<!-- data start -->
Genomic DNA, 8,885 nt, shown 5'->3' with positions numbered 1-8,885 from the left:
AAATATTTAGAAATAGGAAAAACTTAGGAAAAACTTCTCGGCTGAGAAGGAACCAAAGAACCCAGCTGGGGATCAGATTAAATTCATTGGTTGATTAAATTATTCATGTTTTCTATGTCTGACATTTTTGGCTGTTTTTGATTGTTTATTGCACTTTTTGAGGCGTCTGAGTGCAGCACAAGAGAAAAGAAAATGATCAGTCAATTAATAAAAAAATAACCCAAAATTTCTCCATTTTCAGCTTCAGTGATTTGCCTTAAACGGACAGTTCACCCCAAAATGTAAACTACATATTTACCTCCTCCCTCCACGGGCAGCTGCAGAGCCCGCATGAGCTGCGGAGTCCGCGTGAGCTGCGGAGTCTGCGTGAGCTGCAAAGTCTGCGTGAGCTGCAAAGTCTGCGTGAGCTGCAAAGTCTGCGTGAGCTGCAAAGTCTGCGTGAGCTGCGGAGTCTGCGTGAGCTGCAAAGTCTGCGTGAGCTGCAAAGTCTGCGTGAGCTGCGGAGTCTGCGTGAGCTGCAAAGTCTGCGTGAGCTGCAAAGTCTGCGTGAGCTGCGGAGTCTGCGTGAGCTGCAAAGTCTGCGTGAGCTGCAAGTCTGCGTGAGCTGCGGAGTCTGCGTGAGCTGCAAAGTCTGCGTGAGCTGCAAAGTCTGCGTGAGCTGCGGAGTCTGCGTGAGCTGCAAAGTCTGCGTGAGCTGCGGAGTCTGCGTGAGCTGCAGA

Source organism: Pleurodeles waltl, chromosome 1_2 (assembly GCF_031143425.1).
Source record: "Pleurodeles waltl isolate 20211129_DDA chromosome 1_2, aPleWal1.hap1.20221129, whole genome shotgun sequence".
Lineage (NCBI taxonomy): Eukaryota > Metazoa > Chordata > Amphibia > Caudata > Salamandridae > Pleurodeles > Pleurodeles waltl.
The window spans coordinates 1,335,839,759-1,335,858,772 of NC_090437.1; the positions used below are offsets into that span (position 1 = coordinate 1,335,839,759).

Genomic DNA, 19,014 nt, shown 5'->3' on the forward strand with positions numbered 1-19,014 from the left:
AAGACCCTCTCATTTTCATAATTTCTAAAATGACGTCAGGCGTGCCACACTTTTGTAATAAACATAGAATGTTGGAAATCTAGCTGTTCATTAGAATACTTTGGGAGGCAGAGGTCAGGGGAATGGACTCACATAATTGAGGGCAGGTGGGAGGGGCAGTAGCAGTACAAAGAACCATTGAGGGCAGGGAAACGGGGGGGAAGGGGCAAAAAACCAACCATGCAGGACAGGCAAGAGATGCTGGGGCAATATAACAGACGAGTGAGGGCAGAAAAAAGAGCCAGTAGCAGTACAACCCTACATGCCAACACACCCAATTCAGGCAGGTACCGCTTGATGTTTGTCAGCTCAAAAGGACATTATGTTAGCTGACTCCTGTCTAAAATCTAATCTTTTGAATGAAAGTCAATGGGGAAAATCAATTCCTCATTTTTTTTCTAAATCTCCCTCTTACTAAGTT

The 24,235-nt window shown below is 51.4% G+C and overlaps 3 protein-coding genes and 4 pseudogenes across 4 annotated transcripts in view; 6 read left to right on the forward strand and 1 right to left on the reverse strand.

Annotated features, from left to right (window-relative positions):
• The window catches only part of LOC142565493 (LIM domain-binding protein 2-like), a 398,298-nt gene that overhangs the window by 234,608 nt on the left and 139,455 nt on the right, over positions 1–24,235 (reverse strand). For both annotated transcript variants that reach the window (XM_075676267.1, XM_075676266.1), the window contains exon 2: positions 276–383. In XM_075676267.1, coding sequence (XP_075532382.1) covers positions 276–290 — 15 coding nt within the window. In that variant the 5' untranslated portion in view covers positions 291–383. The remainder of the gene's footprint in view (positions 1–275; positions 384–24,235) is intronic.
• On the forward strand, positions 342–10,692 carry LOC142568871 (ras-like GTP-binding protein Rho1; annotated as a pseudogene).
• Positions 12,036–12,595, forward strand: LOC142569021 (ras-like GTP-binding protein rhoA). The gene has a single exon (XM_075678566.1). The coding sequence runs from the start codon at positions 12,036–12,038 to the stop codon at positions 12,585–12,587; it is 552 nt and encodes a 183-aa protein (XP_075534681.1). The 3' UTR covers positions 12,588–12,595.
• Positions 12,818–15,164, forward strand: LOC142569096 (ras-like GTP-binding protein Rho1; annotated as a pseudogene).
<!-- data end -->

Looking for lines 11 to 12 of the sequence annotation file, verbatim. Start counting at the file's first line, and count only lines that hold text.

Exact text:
• The window catches only part of LOC142565493 (LIM domain-binding protein 2-like), a 398,298-nt gene that overhangs the window by 234,608 nt on the left and 139,455 nt on the right, over positions 1–24,235 (reverse strand). For both annotated transcript variants that reach the window (XM_075676267.1, XM_075676266.1), the window contains exon 2: positions 276–383. In XM_075676267.1, coding sequence (XP_075532382.1) covers positions 276–290 — 15 coding nt within the window. In that variant the 5' untranslated portion in view covers positions 291–383. The remainder of the gene's footprint in view (positions 1–275; positions 384–24,235) is intronic.
• On the forward strand, positions 342–10,692 carry LOC142568871 (ras-like GTP-binding protein Rho1; annotated as a pseudogene).